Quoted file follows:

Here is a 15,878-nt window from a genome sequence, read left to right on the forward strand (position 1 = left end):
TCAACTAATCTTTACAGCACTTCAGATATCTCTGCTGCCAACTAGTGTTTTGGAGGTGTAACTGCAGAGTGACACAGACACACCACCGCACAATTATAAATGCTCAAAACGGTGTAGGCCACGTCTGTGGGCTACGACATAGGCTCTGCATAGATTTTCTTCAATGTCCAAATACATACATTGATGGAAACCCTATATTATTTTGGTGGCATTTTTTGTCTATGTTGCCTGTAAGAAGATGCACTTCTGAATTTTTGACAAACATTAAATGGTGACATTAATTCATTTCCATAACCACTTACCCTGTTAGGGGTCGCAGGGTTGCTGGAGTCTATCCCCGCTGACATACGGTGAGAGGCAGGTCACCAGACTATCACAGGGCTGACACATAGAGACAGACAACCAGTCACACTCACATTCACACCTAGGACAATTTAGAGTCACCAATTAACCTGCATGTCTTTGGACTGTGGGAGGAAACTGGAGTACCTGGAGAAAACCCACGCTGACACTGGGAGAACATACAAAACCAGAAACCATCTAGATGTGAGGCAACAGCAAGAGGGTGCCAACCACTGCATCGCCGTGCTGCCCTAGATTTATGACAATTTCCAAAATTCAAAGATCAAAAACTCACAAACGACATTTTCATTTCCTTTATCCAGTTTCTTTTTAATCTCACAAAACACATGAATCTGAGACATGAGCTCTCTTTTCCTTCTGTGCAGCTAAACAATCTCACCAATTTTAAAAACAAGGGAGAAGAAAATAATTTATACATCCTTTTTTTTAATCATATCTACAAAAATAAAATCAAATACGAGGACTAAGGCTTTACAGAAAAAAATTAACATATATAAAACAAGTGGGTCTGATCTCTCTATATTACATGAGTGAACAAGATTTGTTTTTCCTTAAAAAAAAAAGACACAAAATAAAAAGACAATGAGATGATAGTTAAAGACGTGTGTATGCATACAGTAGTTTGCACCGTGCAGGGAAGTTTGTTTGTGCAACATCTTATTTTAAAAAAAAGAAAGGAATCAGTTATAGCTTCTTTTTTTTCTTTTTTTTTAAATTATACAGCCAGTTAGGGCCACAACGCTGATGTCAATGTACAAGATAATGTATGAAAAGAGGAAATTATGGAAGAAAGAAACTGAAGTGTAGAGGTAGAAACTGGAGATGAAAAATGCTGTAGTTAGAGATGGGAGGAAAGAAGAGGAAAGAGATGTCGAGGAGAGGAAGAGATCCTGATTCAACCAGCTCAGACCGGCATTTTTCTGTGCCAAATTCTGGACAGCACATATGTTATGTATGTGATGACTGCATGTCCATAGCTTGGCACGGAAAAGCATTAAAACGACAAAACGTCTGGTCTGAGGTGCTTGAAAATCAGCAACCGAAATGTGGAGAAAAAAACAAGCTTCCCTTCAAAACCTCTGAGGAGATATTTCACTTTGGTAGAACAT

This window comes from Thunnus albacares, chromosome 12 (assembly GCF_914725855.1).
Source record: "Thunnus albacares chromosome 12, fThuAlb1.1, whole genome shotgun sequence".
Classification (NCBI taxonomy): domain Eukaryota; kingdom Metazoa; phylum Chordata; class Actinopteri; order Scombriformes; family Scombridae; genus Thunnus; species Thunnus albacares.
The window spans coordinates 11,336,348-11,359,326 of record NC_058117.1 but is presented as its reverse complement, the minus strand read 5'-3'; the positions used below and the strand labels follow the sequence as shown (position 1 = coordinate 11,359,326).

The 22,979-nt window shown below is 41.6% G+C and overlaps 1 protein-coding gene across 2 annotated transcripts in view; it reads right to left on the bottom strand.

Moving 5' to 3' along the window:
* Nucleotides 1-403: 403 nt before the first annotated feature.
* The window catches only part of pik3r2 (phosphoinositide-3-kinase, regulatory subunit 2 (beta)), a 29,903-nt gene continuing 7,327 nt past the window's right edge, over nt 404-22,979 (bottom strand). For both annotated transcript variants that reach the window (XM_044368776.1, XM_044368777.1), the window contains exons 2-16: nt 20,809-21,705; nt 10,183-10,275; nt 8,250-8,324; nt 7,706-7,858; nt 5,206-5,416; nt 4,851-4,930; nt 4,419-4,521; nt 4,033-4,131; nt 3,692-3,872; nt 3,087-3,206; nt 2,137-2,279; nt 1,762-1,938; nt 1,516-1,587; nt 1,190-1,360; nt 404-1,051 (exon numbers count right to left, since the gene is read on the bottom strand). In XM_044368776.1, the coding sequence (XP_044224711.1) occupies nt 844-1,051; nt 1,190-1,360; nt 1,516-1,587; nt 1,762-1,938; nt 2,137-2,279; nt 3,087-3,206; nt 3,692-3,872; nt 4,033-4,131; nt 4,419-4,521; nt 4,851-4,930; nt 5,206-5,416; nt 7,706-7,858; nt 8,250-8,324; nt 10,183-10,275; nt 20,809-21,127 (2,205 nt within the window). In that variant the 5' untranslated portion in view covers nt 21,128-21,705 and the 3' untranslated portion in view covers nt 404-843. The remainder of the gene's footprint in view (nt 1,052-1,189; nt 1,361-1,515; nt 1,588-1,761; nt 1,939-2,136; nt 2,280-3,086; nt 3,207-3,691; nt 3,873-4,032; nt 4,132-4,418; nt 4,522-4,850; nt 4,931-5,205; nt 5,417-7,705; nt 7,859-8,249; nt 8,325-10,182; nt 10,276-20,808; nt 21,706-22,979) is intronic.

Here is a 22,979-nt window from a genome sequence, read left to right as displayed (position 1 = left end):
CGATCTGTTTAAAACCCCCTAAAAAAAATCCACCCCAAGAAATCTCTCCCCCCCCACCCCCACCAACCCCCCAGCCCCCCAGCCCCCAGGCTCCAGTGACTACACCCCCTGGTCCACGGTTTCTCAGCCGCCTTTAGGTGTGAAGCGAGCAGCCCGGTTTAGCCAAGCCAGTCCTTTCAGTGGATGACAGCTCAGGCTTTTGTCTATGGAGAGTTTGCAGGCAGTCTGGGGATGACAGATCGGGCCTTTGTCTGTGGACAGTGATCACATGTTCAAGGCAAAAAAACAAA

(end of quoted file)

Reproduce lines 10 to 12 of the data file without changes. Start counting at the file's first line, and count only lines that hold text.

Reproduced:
* The window catches only part of pik3r2 (phosphoinositide-3-kinase, regulatory subunit 2 (beta)), a 29,903-nt gene continuing 7,327 nt past the window's right edge, over nt 404-22,979 (bottom strand). For both annotated transcript variants that reach the window (XM_044368776.1, XM_044368777.1), the window contains exons 2-16: nt 20,809-21,705; nt 10,183-10,275; nt 8,250-8,324; nt 7,706-7,858; nt 5,206-5,416; nt 4,851-4,930; nt 4,419-4,521; nt 4,033-4,131; nt 3,692-3,872; nt 3,087-3,206; nt 2,137-2,279; nt 1,762-1,938; nt 1,516-1,587; nt 1,190-1,360; nt 404-1,051 (exon numbers count right to left, since the gene is read on the bottom strand). In XM_044368776.1, the coding sequence (XP_044224711.1) occupies nt 844-1,051; nt 1,190-1,360; nt 1,516-1,587; nt 1,762-1,938; nt 2,137-2,279; nt 3,087-3,206; nt 3,692-3,872; nt 4,033-4,131; nt 4,419-4,521; nt 4,851-4,930; nt 5,206-5,416; nt 7,706-7,858; nt 8,250-8,324; nt 10,183-10,275; nt 20,809-21,127 (2,205 nt within the window). In that variant the 5' untranslated portion in view covers nt 21,128-21,705 and the 3' untranslated portion in view covers nt 404-843. The remainder of the gene's footprint in view (nt 1,052-1,189; nt 1,361-1,515; nt 1,588-1,761; nt 1,939-2,136; nt 2,280-3,086; nt 3,207-3,691; nt 3,873-4,032; nt 4,132-4,418; nt 4,522-4,850; nt 4,931-5,205; nt 5,417-7,705; nt 7,859-8,249; nt 8,325-10,182; nt 10,276-20,808; nt 21,706-22,979) is intronic.

Here is a 22,979-nt window from a genome sequence, read left to right as displayed (position 1 = left end):
CGATCTGTTTAAAACCCCCTAAAAAAAATCCACCCCAAGAAATCTCTCCCCCCCCACCCCCACCAACCCCCCAGCCCCCCAGCCCCCAGGCTCCAGTGACTACACCCCCTGGTCCACGGTTTCTCAGCCGCCTTTAGGTGTGAAGCGAGCAGCCCGGTTTAGCCAAGCCAGTCCTTTCAGTGGATGACAGCTCAGGCTTTTGTCTATGGAGAGTTTGCAGGCAGTCTGGGGATGACAGATCGGGCCTTTGTCTGTGGACAGTGATCACATGTTCAAGGCAAAAAAACAAA